13 comments on “Sentiment and Time Pieces

  1. I love clocks and watches — old and new! I have quite a collection of watches including two old pocket watches from my uncle, an Elgin wrist watch from my Dad, and a number of watches I have bought over the years including several Seikos. My current watch is a Seiko “solar” watch, and gets its power source from light — don’t ask me how! I’ve also owned kinetic watches, as well as the battery type quartz watches. At Lady Slipper Cove, I have two wind-up striking clocks. One is only about 30 years old that is so loud when it strikes the hour, we have to stop talking, even if on the phone because it is so loud! The other one is probably one hundred years old, keeps perfect time, strikes nice quiet notes, but TICKS VERY LOUDLY!

    Analog only please — no digital clocks or watches, although the time on my phone is digital. Oh, well, that’s progress for you.

    David

    • There are two antique clocks at Casa de Harper. In addition to the aforementioned mantel clock there is a ship’s clock. Because of it’s location in the house, we don’t actually see it’s face very often but one hears it throughout the house. When we have overnight house guests we turn off the chimes because of its proximity to the guest bedroom.

      Depending on he kind of phone, you could probably change the clock to analog. As a wise man once said; “There’s a App for that”.

  2. That mantel clock is beautiful such a classic face on it. You don’t see that anymore.
    As for wrist watches I have quite a few that I simply don’t wear anymore currently my gold and my seiko solar are both years of service gifts from my former employer and the everyday one I bought on a flight home. I note that your blog has gotten much more interesting lately. Keep it up.

  3. The mantle clock looks a bit like one my maternal grandmother had. Not sure who has it now, probably my aunt or uncle. Superman says his parents have one, too, that looks like this.

    The story of your Seiko watch is bittersweet. Good to come out and be in a relationship. Not good to lose a memento of that time.

  4. That was a lovely eulogy for your watch. I am sorry it is gone as well. You might be able to find it in a seedy Phoenix pawnshop somewhere, but maybe it is better to let it go now.

    • I have been considering a pawn shop safari. There are huge number of them in Phoenix but I got a brief fix on my iPhone a couple hours after it was stolen. That gives me a a place start. Somewhere around here I even have a serial number for it from a trip the a repair shop so if I located it I could probably rescue it without having to buy it (again).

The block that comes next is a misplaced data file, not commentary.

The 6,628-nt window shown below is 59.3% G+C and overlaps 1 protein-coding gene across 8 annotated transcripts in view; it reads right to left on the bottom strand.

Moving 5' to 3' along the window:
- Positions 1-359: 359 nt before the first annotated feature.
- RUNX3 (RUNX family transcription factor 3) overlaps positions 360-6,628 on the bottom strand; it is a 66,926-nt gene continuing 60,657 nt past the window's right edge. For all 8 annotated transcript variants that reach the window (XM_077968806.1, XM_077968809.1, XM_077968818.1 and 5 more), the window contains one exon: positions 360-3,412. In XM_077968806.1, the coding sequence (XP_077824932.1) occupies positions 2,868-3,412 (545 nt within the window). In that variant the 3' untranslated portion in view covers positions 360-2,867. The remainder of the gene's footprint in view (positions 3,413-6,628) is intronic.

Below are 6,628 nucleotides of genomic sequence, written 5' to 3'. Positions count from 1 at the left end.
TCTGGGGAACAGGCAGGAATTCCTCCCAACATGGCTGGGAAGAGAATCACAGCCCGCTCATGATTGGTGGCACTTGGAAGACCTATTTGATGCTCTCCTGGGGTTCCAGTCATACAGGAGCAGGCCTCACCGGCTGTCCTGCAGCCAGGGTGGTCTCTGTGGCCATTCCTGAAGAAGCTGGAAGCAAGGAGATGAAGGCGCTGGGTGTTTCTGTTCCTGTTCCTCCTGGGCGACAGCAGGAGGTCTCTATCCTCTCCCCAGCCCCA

There is also a part of me that thinks that is just a little obsessive….

  5. People never realize what things mean to us when they decide to f#@K with our sh*t. I’m sorry for this loss of yours.

  6. We also have a camelback mantle clock. Like most, it chimes on the quarter hour, and what fascinates me is how seldom I’m aware of the chime. Another example of noise the brain filters out!

    The particulars about your watch make me (sad and) say it’s worth chancing being a ‘little obsessive’ about trying to retrieve it. Best of luck.

    • You are correct about the sounds our brains get used to hearing. The ship’s clock is in the hall way outside the guest room. I always turn off the chimes whenever I freshen up that room for guests for fear it will keep them awake but, truth be told, I rarely am aware of hearing it.

  7. Your video of your clock chiming brought back fond memories for me. When I was a child, one of my greatest treats was to spend two weeks ever summer in the country (our family lived “in town”) with my Mom’s step-sister Aunt Mary. Their house was not electrified and had an outhouse but they had a lovely mantel clock that chimed like the video you posted. Every time I hear that soft and comforting sound, warm feelings come over me that brings back those lovely memories of a quiet and peaceful time in the country, away from “in town” living. Perhaps that is why I have a couple dozen clocks at Casa Tipton-Kelly. Bill rarely misses a chance to make fun of my obsession with clocks but I think you understand.

    I am so sorry that you also lost your Seiko watch. Robbery is such a violation of one’s self sense of comfort and security. Once something like this happens you’re never the same. I know I’ve been there. Just the other day I was thinking about the gold chain necklace that I had splurged and bought for myself over thirty years ago during one of my summer jaunts in Provincetown. I know who stole it, a guy who I let stay in my apartment in Philadelphia (he was homeless, yes I know I was stupid but he was cute) while our house was being built in the country. He not only stole that gold chain necklace and other items but also my sense of trust in helping others. After that happened I never quite trusted people the same way I had in the past. It’s a shame but it is part of growing up, no matter how old you are. 🙂

    Ron

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